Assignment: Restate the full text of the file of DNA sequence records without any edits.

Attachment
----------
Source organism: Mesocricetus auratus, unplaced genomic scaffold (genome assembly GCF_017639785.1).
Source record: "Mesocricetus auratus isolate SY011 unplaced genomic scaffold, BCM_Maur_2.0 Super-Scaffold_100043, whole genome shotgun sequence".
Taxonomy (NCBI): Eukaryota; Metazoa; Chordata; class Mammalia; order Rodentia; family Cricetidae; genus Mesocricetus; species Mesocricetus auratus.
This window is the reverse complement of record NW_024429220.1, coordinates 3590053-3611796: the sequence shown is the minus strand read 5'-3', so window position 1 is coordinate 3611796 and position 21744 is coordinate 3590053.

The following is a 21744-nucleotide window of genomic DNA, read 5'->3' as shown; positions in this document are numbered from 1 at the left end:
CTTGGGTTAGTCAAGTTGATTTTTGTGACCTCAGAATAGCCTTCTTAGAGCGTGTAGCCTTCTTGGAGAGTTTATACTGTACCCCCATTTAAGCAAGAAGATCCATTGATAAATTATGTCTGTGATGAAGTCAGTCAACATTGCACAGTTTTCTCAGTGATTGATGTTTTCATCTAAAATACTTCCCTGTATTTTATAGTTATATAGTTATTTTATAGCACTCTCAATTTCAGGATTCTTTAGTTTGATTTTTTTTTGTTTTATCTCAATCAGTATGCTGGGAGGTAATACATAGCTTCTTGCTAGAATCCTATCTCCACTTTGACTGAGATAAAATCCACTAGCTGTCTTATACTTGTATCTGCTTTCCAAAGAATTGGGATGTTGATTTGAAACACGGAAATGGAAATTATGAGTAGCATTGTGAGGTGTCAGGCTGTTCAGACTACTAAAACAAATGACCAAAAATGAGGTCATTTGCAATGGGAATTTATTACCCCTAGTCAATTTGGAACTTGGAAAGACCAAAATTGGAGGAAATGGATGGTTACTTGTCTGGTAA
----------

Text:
Source organism: Mesocricetus auratus, unplaced genomic scaffold (genome assembly GCF_017639785.1).
Source record: "Mesocricetus auratus isolate SY011 unplaced genomic scaffold, BCM_Maur_2.0 Super-Scaffold_100043, whole genome shotgun sequence".
Taxonomy (NCBI): Eukaryota; Metazoa; Chordata; class Mammalia; order Rodentia; family Cricetidae; genus Mesocricetus; species Mesocricetus auratus.
This window is the reverse complement of record NW_024429220.1, coordinates 3590053-3611796: the sequence shown is the minus strand read 5'-3', so window position 1 is coordinate 3611796 and position 21744 is coordinate 3590053.

The following is a 21744-nucleotide window of genomic DNA, read 5'->3' as shown; positions in this document are numbered from 1 at the left end:
CTTGGGTTAGTCAAGTTGATTTTTGTGACCTCAGAATAGCCTTCTTAGAGCGTGTAGCCTTCTTGGAGAGTTTATACTGTACCCCCATTTAAGCAAGAAGATCCATTGATAAATTATGTCTGTGATGAAGTCAGTCAACATTGCACAGTTTTCTCAGTGATTGATGTTTTCATCTAAAATACTTCCCTGTATTTTATAGTTATATAGTTATTTTATAGCACTCTCAATTTCAGGATTCTTTAGTTTGATTTTTTTTTGTTTTATCTCAATCAGTATGCTGGGAGGTAATACATAGCTTCTTGCTAGAATCCTATCTCCACTTTGACTGAGATAAAATCCACTAGCTGTCTTATACTTGTATCTGCTTTCCAAAGAATTGGGATGTTGATTTGAAACACGGAAATGGAAATTATGAGTAGCATTGTGAGGTGTCAGGCTGTTCAGACTACTAAAACAAATGACCAAAAATGAGGTCATTTGCAATGGGAATTTATTACCCCTAGTCAATTTGGAACTTGGAAAGACCAAAATTGGAGGAAATGGATGGTTACTTGTCTGGTAA